Six Pixels of Separation - The Blog
March 30, 2007 7:35 AM

Newspapers And Youth Readership - Does This Make Any Sense?

I saw this news item from Editor & Publisher: Papers to Tackle Youth Readership Puzzle At Big Conference.

The news item reads:

"Beginning Sunday, March 25, some 400 publishers, editors, journalists and experts from 74 countries will meet in Washington, D.C., to confront a global problem: how to get young people to read a newspaper.

This year's World Young Reader Conference is the seventh put on by the World Association of Newspapers (WAN), the Paris-based global industry group representing 18,000 newspapers and 76 national newspaper association. The conference is sponsored by the foundation established by the largest U.S. association, the Newspaper Association of America (NAA), as well as some big American chains."

And this quote from Jim Abbott, vice president of the NAA Foundation:

"We introduced the idea of having teenagers come in, and actually talk to us. After all, this is the market that everyone is trying to reach. So Tuesday afternoon, at the end of the conference, we have a program called 'Straight From the Source,' where the teens lay it on the line, and tell us what needs to be done if we want to reach that market."

MySpace, Facebook, Tivo, iPod, PSP, Xbox 360, mobile devices, Twitter... and newspapers? The only thing youthful about that list is how I am reminded of that "One of these things does not belong" song from Sesame Street. I would have guessed that just getting young people to read print would be enough of a long haul, but to read newspapers?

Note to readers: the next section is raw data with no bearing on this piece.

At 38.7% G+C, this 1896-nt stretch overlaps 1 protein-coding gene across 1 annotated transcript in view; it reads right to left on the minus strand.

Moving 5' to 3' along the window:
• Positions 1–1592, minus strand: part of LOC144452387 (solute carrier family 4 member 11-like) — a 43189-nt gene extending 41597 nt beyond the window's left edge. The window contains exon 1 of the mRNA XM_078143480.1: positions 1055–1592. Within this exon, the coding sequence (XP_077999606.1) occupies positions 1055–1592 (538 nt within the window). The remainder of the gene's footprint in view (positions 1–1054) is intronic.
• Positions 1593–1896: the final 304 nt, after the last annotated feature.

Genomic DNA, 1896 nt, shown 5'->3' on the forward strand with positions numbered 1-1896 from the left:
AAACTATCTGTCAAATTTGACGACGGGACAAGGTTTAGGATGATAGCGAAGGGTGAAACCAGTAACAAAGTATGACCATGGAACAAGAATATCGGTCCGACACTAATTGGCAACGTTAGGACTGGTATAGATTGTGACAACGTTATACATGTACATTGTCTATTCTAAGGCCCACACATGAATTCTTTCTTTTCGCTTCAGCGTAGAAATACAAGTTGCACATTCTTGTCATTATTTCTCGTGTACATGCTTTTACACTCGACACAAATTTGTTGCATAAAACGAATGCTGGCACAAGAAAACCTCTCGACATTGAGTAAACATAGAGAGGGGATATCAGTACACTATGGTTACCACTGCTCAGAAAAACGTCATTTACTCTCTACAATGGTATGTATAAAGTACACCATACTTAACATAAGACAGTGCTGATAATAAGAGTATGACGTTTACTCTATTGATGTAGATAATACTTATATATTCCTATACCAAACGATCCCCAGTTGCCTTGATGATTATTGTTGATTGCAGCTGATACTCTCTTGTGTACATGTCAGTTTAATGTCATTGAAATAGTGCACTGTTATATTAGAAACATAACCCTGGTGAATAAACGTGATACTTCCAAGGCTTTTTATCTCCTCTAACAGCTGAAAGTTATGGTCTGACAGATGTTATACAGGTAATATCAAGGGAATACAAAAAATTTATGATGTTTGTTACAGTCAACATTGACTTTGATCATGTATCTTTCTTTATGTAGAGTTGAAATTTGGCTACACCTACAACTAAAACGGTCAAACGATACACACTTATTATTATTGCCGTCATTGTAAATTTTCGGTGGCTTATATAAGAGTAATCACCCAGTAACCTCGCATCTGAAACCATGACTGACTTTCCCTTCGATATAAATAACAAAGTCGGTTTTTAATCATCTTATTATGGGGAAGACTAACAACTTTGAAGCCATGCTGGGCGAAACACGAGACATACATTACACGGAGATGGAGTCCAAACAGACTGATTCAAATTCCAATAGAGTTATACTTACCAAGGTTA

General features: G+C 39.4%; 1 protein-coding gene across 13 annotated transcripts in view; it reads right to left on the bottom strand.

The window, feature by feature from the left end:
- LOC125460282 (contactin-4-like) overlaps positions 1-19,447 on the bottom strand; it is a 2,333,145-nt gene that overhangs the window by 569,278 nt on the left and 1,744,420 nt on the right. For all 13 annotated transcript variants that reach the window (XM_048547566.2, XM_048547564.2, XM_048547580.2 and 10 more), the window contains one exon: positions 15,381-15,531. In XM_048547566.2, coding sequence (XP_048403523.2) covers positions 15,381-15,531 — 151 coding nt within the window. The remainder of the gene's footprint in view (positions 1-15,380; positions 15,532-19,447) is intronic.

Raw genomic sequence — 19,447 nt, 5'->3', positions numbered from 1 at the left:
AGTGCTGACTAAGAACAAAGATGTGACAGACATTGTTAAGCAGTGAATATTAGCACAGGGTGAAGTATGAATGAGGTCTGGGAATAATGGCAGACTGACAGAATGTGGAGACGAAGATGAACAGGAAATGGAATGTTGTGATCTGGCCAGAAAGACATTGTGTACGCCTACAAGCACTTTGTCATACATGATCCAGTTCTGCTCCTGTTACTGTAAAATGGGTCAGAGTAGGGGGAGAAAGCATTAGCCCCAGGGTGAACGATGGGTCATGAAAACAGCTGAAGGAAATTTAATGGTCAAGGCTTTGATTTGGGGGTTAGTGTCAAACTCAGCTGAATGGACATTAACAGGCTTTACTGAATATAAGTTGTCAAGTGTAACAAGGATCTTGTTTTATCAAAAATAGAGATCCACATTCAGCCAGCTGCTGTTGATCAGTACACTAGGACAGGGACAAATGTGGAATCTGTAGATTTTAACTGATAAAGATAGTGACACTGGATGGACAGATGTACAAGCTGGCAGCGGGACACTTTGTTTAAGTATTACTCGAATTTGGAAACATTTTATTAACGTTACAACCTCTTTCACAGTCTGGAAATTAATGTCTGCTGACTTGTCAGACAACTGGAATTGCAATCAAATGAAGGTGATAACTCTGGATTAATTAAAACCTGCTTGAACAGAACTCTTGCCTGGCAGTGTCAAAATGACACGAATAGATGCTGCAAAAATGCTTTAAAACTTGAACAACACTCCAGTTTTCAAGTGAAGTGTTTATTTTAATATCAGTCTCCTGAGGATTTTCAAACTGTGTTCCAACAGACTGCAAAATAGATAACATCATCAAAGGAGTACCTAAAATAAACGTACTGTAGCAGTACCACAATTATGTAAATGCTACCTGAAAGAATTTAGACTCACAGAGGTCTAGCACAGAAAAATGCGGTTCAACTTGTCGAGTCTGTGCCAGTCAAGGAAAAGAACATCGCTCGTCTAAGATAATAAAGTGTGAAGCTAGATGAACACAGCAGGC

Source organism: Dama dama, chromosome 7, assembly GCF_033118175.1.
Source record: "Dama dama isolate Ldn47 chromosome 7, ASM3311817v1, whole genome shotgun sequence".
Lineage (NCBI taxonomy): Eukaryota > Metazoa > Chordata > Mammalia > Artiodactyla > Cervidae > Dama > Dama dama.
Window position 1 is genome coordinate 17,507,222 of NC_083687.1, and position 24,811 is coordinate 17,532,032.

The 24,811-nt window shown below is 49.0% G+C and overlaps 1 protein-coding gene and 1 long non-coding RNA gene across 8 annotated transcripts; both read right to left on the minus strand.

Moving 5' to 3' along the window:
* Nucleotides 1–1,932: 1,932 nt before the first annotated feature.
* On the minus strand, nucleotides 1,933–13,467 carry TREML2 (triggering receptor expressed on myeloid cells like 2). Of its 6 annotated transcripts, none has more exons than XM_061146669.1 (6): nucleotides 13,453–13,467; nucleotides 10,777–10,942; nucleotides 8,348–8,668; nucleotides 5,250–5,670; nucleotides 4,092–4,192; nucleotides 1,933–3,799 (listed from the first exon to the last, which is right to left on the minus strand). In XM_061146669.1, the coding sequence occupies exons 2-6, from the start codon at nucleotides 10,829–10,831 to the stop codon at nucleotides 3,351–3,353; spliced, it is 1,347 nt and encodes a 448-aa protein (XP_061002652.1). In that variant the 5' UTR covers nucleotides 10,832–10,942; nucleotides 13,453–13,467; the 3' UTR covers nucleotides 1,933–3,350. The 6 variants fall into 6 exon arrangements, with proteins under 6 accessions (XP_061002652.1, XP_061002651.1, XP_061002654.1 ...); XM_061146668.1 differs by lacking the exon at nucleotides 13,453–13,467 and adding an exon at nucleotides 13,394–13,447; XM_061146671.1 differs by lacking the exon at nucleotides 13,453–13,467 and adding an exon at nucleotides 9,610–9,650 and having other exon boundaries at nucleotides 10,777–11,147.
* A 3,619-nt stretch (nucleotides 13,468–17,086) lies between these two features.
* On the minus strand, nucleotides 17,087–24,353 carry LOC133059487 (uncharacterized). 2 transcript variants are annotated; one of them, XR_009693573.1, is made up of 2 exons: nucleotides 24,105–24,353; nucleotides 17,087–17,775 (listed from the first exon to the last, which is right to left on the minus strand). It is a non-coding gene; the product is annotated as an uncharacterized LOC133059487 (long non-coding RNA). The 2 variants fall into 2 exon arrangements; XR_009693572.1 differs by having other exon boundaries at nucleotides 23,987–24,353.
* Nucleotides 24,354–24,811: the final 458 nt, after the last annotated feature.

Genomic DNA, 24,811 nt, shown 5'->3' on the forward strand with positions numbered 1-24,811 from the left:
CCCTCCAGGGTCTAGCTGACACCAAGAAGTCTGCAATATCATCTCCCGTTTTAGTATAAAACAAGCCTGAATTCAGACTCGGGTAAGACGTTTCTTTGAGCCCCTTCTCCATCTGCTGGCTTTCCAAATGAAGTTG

I wonder if we are loosing touch sometimes. I wonder is we're just fooling ourselves into a false state of "they should be enjoying what we were enjoying when we were young." New media is coming out faster than any of us could have predicated. These media - and their success - will be based on the quality of content and how advertisers (or marketers) make it work.

If young people are not reading newspapers (and I can understand why this is happening), shouldn't the newspaper industry start focusing on who is reading their papers, secure that consumer and create a much-needed value-add in the industry to keep it sustainable?

Theory on content: if newspapers create new and engaging ways for their constituents to connect with their brand, the readership will grow. Looking at online opportunities that compliment the printed form (instead of simply scraping print content in minimal form and teasing readers to read the rest in print or subscribe to a digital format) is the route they should be uncovering. Allowing citizens to be journalists. Creating environments where individuals can upload their personal or business awards and accolades. Getting hyper-local with content that speaks to a specific region. Engaging in a customized online presence that draws a reader in and leans them toward more in-depth reporting in print.

There are many countless ways to grow the newspaper industry. Trying to understand how to get young people to read newspapers shouldn't be off the list... but it should not be so close to the top.

By Mitch Joel